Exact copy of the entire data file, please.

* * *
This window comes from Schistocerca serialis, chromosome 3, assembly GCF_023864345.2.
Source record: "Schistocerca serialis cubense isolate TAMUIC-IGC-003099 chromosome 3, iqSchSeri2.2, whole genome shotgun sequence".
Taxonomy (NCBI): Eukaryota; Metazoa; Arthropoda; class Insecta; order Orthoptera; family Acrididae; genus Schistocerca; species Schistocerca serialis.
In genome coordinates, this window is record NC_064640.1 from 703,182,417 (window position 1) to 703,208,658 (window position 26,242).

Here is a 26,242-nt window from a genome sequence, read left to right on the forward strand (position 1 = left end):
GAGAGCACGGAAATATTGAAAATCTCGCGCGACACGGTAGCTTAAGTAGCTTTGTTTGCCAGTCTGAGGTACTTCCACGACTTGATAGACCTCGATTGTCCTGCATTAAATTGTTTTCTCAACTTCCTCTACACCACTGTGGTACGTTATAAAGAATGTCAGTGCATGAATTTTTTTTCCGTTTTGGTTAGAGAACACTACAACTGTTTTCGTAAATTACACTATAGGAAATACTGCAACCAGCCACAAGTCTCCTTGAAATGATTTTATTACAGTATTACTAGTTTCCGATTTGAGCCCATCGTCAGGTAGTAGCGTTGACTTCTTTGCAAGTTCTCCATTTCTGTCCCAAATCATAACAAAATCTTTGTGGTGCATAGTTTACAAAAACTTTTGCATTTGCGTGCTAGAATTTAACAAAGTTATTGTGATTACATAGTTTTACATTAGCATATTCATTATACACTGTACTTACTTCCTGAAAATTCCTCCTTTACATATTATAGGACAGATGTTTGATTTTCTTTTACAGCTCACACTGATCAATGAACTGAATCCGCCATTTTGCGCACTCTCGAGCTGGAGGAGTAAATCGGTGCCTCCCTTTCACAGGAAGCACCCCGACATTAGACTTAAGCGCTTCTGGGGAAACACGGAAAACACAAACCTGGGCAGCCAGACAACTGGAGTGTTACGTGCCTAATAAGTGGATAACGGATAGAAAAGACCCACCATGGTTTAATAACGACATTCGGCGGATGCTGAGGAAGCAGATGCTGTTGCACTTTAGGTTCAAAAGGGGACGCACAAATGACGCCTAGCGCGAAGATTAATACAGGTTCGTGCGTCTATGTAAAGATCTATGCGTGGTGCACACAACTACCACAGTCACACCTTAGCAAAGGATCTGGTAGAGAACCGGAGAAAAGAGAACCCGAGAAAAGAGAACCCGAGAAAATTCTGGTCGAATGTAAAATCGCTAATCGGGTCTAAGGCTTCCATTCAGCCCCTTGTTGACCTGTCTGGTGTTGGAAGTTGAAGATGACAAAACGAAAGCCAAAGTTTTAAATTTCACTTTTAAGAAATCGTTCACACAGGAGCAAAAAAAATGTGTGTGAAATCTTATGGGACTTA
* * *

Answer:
This window comes from Schistocerca serialis, chromosome 3, assembly GCF_023864345.2.
Source record: "Schistocerca serialis cubense isolate TAMUIC-IGC-003099 chromosome 3, iqSchSeri2.2, whole genome shotgun sequence".
Taxonomy (NCBI): Eukaryota; Metazoa; Arthropoda; class Insecta; order Orthoptera; family Acrididae; genus Schistocerca; species Schistocerca serialis.
In genome coordinates, this window is record NC_064640.1 from 703,182,417 (window position 1) to 703,208,658 (window position 26,242).

Here is a 26,242-nt window from a genome sequence, read left to right on the forward strand (position 1 = left end):
GAGAGCACGGAAATATTGAAAATCTCGCGCGACACGGTAGCTTAAGTAGCTTTGTTTGCCAGTCTGAGGTACTTCCACGACTTGATAGACCTCGATTGTCCTGCATTAAATTGTTTTCTCAACTTCCTCTACACCACTGTGGTACGTTATAAAGAATGTCAGTGCATGAATTTTTTTTCCGTTTTGGTTAGAGAACACTACAACTGTTTTCGTAAATTACACTATAGGAAATACTGCAACCAGCCACAAGTCTCCTTGAAATGATTTTATTACAGTATTACTAGTTTCCGATTTGAGCCCATCGTCAGGTAGTAGCGTTGACTTCTTTGCAAGTTCTCCATTTCTGTCCCAAATCATAACAAAATCTTTGTGGTGCATAGTTTACAAAAACTTTTGCATTTGCGTGCTAGAATTTAACAAAGTTATTGTGATTACATAGTTTTACATTAGCATATTCATTATACACTGTACTTACTTCCTGAAAATTCCTCCTTTACATATTATAGGACAGATGTTTGATTTTCTTTTACAGCTCACACTGATCAATGAACTGAATCCGCCATTTTGCGCACTCTCGAGCTGGAGGAGTAAATCGGTGCCTCCCTTTCACAGGAAGCACCCCGACATTAGACTTAAGCGCTTCTGGGGAAACACGGAAAACACAAACCTGGGCAGCCAGACAACTGGAGTGTTACGTGCCTAATAAGTGGATAACGGATAGAAAAGACCCACCATGGTTTAATAACGACATTCGGCGGATGCTGAGGAAGCAGATGCTGTTGCACTTTAGGTTCAAAAGGGGACGCACAAATGACGCCTAGCGCGAAGATTAATACAGGTTCGTGCGTCTATGTAAAGATCTATGCGTGGTGCACACAACTACCACAGTCACACCTTAGCAAAGGATCTGGTAGAGAACCGGAGAAAAGAGAACCCGAGAAAAGAGAACCCGAGAAAATTCTGGTCGAATGTAAAATCGCTAATCGGGTCTAAGGCTTCCATTCAGCCCCTTGTTGACCTGTCTGGTGTTGGAAGTTGAAGATGACAAAACGAAAGCCAAAGTTTTAAATTTCACTTTTAAGAAATCGTTCACACAGGAGCAAAAAAAATGTGTGTGAAATCTTATGGGACTTA